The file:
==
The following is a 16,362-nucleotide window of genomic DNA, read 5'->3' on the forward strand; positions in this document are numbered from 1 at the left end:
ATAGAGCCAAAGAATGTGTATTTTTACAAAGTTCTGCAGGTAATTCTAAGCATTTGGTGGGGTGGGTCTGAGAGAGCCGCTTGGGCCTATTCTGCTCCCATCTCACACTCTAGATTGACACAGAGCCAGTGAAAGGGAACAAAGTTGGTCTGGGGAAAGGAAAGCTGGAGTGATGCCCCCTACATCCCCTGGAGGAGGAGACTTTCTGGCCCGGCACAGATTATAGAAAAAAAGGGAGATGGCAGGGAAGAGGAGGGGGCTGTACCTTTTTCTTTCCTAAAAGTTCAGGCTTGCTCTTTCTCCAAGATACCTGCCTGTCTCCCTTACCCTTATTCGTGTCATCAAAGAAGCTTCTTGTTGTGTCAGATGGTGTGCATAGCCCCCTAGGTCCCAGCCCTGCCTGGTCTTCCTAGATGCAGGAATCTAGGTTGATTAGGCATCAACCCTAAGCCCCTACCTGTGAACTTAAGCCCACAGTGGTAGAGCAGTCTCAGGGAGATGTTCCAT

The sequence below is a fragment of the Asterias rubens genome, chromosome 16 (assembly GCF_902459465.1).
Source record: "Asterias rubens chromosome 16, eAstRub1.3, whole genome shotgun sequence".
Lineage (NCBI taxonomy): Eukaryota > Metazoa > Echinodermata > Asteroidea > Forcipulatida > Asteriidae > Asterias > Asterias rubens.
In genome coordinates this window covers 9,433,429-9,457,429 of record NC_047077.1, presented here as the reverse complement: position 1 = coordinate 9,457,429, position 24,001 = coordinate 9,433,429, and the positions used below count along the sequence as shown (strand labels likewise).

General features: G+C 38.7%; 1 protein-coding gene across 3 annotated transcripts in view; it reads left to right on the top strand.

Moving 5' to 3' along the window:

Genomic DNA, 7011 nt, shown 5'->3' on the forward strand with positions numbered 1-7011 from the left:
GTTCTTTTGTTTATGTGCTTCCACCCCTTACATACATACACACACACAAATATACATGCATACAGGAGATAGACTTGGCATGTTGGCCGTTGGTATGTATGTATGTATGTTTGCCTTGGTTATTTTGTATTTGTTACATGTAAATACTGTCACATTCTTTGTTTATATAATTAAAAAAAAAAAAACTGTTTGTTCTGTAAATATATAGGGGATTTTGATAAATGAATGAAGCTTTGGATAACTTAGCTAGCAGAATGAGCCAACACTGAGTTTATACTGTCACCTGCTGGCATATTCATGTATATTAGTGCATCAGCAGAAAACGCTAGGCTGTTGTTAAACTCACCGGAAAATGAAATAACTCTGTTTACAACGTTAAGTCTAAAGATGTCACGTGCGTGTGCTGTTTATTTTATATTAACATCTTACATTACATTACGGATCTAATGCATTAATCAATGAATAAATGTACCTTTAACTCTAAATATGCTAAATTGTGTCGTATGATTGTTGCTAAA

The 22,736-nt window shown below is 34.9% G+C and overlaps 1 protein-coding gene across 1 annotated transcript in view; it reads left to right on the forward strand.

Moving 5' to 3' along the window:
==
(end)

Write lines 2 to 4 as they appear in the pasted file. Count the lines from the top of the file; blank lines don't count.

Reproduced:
ATAGAGCCAAAGAATGTGTATTTTTACAAAGTTCTGCAGGTAATTCTAAGCATTTGGTGGGGTGGGTCTGAGAGAGCCGCTTGGGCCTATTCTGCTCCCATCTCACACTCTAGATTGACACAGAGCCAGTGAAAGGGAACAAAGTTGGTCTGGGGAAAGGAAAGCTGGAGTGATGCCCCCTACATCCCCTGGAGGAGGAGACTTTCTGGCCCGGCACAGATTATAGAAAAAAAGGGAGATGGCAGGGAAGAGGAGGGGGCTGTACCTTTTTCTTTCCTAAAAGTTCAGGCTTGCTCTTTCTCCAAGATACCTGCCTGTCTCCCTTACCCTTATTCGTGTCATCAAAGAAGCTTCTTGTTGTGTCAGATGGTGTGCATAGCCCCCTAGGTCCCAGCCCTGCCTGGTCTTCCTAGATGCAGGAATCTAGGTTGATTAGGCATCAACCCTAAGCCCCTACCTGTGAACTTAAGCCCACAGTGGTAGAGCAGTCTCAGGGAGATGTTCCAT

The sequence below is a fragment of the Asterias rubens genome, chromosome 16 (assembly GCF_902459465.1).
Source record: "Asterias rubens chromosome 16, eAstRub1.3, whole genome shotgun sequence".